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What Waiving the Mortgage Contingency Really Means

By: Carter, Brian on in

In a seller’s market where multiple offers and bidding wars are frequent, much like we have been in for most of the last year, buyers will often seek ways to make their offers more competitive in hopes of having their offer accepted. Waiving the mortgage contingency is one common strategy, which has raised a lot of questions to PAR about the consequences of waiving this contingency.

The Agreement of Sale (Form ASR) designates various exit ramps from a transaction, most intended for buyers, with a few intended for sellers. Offers with fewer designated exit ramps for buyers can be viewed as stronger offers by sellers. When properly taken, these exit ramps generally result in the return of the deposit to the buyer. One example of a buyer’s exit ramp is the ability to terminate during the inspection contingency following receipt of an inspection report.

Another potential buyer exit ramp is the mortgage contingency. When elected, the mortgage contingency makes buyer’s obligation to settle dependent on obtaining mortgage financing. If mortgage financing does not come through by the settlement date, a buyer has a potential toll-free exit ramp from the transaction.

However, there appears to be significant confusion on the impact and consequences of a buyer waiving the mortgage contingency. Many agents and sellers wrongly believe that a buyer waiving the mortgage contingency means it is a cash deal.

Plainly stated, waiving the mortgage contingency has no effect on whether a buyer is allowed to obtain mortgage financing to complete the purchase. The waiver language in Paragraph 8 of the Agreement of Sale states that a “buyer may obtain mortgage financing and/or the parties may include an appraisal contingency.” A buyer waiving the mortgage contingency only closes buyer’s potential toll-free exit ramp from the transaction if mortgage financing does not come through by the settlement date.

Waiving the mortgage contingency also has no impact on whether a buyer can obtain an appraisal of the property. The mortgage contingency is found in paragraph 8 of the standard Agreement of Sale. Seller’s duty to cooperate with inspections, appraisals and the like is found in paragraph 12(A)(1). Nothing in paragraphs 8 nor 12 condition buyer’s ability to obtain an appraisal on whether the mortgage contingency is elected or waived.

The guidelines to the Agreement of Sale explain that waiving the mortgage contingency is appropriate when a buyer is proposing a cash transaction or when a buyer does not want the protections of the mortgage contingency. A note in the guidelines reiterate that even if waiving the mortgage contingency “a buyer may still be getting a mortgage and the seller would need to cooperate.”

At the end of the day, it is important to just read the Agreement of Sale without reading in, nor excluding, anything terms, duties or obligations onto the parties. When a buyer waives the mortgage contingency, the only impact is it closes a buyer’s potential right to exit the transaction if financing does not come through by the settlement date.

Read. The. Forms.

Each year the PAR Legal Hotline fields a fair number of calls with questions can be answered simply by taking the time to carefully read some of the most common transactional forms every so often.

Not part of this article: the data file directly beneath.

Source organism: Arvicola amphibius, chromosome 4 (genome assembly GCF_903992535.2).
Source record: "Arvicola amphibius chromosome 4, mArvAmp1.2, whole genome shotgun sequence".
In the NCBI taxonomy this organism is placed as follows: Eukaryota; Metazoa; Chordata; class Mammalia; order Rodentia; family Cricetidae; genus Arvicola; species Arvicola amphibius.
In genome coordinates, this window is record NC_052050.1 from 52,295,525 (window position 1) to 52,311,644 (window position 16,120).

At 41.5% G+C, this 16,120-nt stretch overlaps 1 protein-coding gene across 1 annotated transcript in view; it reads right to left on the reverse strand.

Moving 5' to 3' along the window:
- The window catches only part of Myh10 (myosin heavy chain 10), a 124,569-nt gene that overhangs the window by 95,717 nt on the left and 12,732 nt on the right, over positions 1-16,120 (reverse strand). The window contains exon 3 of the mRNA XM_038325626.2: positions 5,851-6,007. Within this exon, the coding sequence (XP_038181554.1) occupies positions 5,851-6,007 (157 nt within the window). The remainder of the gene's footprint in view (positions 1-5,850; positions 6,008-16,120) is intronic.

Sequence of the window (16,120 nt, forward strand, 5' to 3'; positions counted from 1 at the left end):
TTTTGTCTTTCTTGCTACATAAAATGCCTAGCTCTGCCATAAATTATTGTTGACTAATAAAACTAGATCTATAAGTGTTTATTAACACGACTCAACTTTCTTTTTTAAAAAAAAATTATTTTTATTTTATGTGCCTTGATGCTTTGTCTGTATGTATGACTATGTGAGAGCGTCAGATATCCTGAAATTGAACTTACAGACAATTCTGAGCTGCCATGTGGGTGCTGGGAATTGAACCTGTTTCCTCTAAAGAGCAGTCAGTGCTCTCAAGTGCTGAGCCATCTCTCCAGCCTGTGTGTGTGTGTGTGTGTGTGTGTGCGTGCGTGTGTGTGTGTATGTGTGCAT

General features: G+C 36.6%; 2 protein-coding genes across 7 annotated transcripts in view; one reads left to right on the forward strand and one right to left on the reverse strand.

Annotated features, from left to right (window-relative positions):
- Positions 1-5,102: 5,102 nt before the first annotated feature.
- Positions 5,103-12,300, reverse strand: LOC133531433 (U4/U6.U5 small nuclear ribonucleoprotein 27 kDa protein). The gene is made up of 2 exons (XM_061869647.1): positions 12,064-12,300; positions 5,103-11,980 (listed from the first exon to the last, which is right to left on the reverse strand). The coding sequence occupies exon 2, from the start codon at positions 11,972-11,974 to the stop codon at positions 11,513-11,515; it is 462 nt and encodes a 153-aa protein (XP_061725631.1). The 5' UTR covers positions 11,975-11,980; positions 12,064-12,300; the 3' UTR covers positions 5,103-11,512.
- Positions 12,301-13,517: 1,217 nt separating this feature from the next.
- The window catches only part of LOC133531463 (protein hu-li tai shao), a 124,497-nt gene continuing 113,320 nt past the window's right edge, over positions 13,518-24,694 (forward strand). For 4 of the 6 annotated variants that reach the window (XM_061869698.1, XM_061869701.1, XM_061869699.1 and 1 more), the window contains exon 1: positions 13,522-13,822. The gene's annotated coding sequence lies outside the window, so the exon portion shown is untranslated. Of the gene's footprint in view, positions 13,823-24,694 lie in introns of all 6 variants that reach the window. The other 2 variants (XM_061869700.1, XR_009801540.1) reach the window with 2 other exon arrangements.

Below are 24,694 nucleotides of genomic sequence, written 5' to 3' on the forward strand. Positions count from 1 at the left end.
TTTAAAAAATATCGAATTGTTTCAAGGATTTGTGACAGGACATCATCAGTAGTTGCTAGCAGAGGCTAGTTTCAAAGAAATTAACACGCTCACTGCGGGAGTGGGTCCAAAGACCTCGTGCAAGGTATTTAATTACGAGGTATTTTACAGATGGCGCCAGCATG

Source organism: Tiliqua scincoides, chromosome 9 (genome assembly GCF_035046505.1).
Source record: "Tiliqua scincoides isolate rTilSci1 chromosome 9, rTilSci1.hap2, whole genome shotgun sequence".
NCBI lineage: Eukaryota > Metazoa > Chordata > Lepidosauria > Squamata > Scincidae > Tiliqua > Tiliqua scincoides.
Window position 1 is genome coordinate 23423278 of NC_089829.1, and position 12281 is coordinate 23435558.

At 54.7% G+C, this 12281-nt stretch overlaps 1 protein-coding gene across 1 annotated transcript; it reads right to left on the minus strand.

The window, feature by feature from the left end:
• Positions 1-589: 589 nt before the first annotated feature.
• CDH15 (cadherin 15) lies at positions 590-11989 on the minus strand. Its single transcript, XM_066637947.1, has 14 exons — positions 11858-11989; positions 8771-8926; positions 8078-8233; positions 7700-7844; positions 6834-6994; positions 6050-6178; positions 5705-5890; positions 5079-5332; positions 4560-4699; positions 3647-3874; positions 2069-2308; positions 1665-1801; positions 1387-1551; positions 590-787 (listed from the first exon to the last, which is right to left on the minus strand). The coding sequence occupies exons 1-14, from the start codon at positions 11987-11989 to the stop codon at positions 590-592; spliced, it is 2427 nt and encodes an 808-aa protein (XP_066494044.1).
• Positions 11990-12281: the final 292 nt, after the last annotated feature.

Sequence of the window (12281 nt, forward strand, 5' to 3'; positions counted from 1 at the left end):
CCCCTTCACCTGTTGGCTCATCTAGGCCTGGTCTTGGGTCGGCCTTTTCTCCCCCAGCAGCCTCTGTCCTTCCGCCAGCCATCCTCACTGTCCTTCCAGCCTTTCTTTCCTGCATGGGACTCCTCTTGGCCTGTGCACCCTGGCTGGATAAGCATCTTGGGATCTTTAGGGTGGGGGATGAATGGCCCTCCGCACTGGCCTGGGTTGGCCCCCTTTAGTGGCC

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Agreement of Sale to be Updated July 1

Beginning July 1, all of the agreements should have the following elements to them, where applicable: fixtures and personal property, inspection limitations and reports and the Internet of Things and recordings.

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Comments (3)

Comments

  • Kathy Opperman   April 2, 2021 at 7:37 am

    It is important to mention that if the Buyer waives the mortgage contingency, the Seller will likely want to see proof of cash funds, or gift monies, before accepting the offer. Otherwise, a Seller has no assurance the Buyer has the ability to complete closing if their true intention is to get a mortgage and it fails for any reason. Our Sellers customarily require a Buyers Financial Statement with a bank/investment statement, gift letter with proof of funds, or letter from Buyer’s finance manager/bank when the mortgage is waived. Seller is limited to retaining deposit monies in the event of Buyer default, unless Buyer unchecks that box to make their “cash” offer stronger.

    Reply to Kathy Opperman
  • Jim Goldsmith   April 2, 2021 at 9:07 am

    Excellent article, Brian. As you note, waiving the mortgage contingency does not mean the buyer is an all cash buyer. When the contingency is waived, sellers and their agents should consider demanding that the buyer provide a BFI (Buyer Financial Information) to assure the financial viability of buyer to pay cash or get a mortgage. An offer sans mortgage contingency might seem good for seller, but if buyer is nevertheless seeking financing and can’t get it, the buyer may default. And if the deposit is low and serves as a liquidated damage, the seller is not going to be made whole and may turn her sights on her agent.

    Reply to Jim Goldsmith
  • Andrew Wetzel   April 2, 2021 at 11:27 am

    Thank you for the article. The topic creates some confusion! Assumption: if there is no mortgage contingency AND the buyer is going to use the inspection contingency as a ‘catch-all” allowing them to get an appraisal, I would conclude that they must adhere to the time frame of the contingency. Correct? Of course, absent receipt of a better offer or some circumstance causing the seller to wish the buyer would go away, listing agents and sellers want to close the sale. Hopefully both parties are committed to doing their part.

    Reply to Andrew Wetzel

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